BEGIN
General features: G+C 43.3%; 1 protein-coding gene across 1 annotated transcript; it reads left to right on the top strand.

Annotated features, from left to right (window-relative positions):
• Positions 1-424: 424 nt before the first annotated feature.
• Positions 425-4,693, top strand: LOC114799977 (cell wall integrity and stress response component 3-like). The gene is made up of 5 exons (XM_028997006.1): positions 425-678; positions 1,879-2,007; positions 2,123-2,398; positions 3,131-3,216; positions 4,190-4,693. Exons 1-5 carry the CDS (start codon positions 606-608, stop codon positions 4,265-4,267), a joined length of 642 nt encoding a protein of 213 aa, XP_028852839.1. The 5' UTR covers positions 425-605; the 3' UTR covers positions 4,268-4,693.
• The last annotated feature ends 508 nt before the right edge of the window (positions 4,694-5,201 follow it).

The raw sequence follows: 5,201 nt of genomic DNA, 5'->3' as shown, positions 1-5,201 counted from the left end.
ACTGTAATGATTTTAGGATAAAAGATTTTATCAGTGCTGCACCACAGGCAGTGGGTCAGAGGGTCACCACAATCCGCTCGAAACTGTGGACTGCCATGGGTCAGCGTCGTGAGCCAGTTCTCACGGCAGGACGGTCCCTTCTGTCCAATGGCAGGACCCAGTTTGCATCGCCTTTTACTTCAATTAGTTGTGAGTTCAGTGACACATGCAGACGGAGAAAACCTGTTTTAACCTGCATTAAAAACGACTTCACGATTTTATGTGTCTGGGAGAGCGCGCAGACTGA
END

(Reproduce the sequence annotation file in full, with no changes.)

General features: G+C 43.3%; 1 protein-coding gene across 1 annotated transcript; it reads left to right on the top strand.

Annotated features, from left to right (window-relative positions):
• Positions 1-424: 424 nt before the first annotated feature.
• Positions 425-4,693, top strand: LOC114799977 (cell wall integrity and stress response component 3-like). The gene is made up of 5 exons (XM_028997006.1): positions 425-678; positions 1,879-2,007; positions 2,123-2,398; positions 3,131-3,216; positions 4,190-4,693. Exons 1-5 carry the CDS (start codon positions 606-608, stop codon positions 4,265-4,267), a joined length of 642 nt encoding a protein of 213 aa, XP_028852839.1. The 5' UTR covers positions 425-605; the 3' UTR covers positions 4,268-4,693.
• The last annotated feature ends 508 nt before the right edge of the window (positions 4,694-5,201 follow it).

The raw sequence follows: 5,201 nt of genomic DNA, 5'->3' as shown, positions 1-5,201 counted from the left end.
ACTGTAATGATTTTAGGATAAAAGATTTTATCAGTGCTGCACCACAGGCAGTGGGTCAGAGGGTCACCACAATCCGCTCGAAACTGTGGACTGCCATGGGTCAGCGTCGTGAGCCAGTTCTCACGGCAGGACGGTCCCTTCTGTCCAATGGCAGGACCCAGTTTGCATCGCCTTTTACTTCAATTAGTTGTGAGTTCAGTGACACATGCAGACGGAGAAAACCTGTTTTAACCTGCATTAAAAACGACTTCACGATTTTATGTGTCTGGGAGAGCGCGCAGACTGA